Twenty-seven countries participated in the competition. Israel was represented by 12th graders from eight high schools across the country.
Elisha Modelevsky from the Israel Arts and Science Academy in Jerusalem and Guy Segall from the Hebrew Reali School of Haifa each won a silver medal. Re'i Henigman from the Misgav Community High School, Ronny Frumkin from the Rogozin School in Ashdod and Guy Yagev from Makif Gimel in Beersheba each took home a bronze medal.
Yonatan Aharoni from Ironi Aleph High School in Modiin, Yoav Tzfati from the Hebrew University High School and Yarden Rashti from Jerusalem's Ironi Dalet High school received an honorable mention.
"It's a very good feeling coming back to Israel with gold medals and achievements for the entire team," said Guy Segall, who already won a silver medal in last year's International Physics Olympiad in Denmark.
Segall and the other team members are now preparing for their participation in this year's International Physics Olympiad, which will be held next month in Kazakhstan.
"We are happy about the achievement and about honoring the State of Israel," said Segall. "We have been working very hard since the beginning of the year to reach these achievements. It was a tough competition, and I was not sure we would win, but we did."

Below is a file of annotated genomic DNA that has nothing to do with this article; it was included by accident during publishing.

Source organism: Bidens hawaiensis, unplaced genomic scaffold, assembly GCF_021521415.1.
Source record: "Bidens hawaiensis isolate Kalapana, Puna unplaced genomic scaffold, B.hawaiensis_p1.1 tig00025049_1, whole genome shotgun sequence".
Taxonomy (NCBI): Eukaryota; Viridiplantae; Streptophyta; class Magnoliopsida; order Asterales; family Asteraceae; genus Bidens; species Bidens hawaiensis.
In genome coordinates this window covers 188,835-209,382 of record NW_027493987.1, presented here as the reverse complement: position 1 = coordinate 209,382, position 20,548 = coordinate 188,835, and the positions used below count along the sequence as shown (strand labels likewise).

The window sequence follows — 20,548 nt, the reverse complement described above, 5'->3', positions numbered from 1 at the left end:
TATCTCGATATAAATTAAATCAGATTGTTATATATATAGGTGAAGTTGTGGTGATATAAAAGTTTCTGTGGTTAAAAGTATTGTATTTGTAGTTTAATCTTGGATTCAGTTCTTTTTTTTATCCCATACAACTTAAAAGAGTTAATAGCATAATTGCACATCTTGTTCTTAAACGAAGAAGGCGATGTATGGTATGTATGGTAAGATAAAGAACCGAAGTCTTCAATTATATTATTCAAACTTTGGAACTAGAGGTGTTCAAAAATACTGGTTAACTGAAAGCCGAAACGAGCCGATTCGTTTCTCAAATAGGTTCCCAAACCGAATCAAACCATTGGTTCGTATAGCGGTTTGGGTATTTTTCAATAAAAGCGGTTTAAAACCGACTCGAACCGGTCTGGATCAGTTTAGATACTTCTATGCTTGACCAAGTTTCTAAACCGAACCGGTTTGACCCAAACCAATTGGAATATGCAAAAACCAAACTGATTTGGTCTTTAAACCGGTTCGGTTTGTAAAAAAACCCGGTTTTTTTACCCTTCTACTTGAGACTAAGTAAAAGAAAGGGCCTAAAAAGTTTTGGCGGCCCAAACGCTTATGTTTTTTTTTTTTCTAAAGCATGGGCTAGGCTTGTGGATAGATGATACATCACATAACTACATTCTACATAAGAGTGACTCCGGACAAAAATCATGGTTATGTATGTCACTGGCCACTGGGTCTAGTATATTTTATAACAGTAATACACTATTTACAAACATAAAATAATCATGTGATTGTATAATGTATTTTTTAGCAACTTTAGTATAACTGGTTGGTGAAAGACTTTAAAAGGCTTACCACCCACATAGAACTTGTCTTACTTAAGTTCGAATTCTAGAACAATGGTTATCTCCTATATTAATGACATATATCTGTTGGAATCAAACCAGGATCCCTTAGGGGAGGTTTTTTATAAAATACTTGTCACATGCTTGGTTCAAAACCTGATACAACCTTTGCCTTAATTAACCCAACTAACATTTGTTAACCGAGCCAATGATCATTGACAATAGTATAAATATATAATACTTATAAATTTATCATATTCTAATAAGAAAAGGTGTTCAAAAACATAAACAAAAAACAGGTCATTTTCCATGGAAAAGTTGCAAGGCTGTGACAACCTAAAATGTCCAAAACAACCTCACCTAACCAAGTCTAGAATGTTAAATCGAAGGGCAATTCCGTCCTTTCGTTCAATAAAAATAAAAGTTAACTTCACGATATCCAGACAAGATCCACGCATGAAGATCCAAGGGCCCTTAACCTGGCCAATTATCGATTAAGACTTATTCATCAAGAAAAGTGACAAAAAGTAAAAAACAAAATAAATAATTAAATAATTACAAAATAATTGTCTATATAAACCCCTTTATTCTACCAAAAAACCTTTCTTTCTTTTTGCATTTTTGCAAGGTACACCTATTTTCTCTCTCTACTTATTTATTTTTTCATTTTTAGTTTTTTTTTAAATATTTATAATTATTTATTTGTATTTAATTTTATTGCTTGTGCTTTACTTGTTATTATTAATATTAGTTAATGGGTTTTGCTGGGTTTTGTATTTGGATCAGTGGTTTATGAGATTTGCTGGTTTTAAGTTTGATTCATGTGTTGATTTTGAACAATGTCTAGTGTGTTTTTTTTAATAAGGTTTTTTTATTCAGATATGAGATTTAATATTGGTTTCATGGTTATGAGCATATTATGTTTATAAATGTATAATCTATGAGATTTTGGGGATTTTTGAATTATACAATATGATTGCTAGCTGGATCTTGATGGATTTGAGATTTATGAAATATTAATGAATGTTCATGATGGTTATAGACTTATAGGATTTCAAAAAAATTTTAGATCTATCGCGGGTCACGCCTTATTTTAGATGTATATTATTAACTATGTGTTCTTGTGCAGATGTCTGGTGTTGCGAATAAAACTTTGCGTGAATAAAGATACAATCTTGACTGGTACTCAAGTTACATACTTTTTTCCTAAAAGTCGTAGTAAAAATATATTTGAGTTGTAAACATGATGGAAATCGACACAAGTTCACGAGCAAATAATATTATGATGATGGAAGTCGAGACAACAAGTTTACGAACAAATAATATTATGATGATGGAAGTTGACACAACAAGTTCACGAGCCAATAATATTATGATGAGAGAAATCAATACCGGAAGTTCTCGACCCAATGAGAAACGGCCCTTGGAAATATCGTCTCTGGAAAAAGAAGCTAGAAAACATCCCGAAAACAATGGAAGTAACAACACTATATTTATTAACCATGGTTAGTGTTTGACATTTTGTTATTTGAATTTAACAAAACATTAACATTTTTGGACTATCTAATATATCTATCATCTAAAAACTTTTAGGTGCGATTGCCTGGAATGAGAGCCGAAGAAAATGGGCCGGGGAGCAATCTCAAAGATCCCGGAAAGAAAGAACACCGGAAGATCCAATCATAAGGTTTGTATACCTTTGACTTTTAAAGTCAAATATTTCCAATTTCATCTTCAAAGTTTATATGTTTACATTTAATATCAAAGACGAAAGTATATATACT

Dr. Eli Raz, head of the Department of Physics and Optical Engineering at the ORT Braude College, has been leading the Physics Olympiad project for the past 20 years on behalf of the Technion – Israel Institute of Technology. Raz said Wednesday that "this is a great achievement for the Israeli team of students. The success is a combination of talent and hard work."
Raz added that the selection process is very strict, and that the goal is to locate students with a good thinking ability. Some 2,600 students participate in the first stage of the selection process, and 300 of them move on to the next stage. Thirty-eight students are selected for a two-week camp held at the Technion.
"We don't see the Olympiad as a goal but as a measure for nurturing original thinking," Raz noted. "The training system is not based on high technical abilities but on the ability of solving a challenging exercise.
"This approach of stressing the thought proce4ss rather than the technique brings our students closer to physics, and the large majority of them choose physics for their academic studies."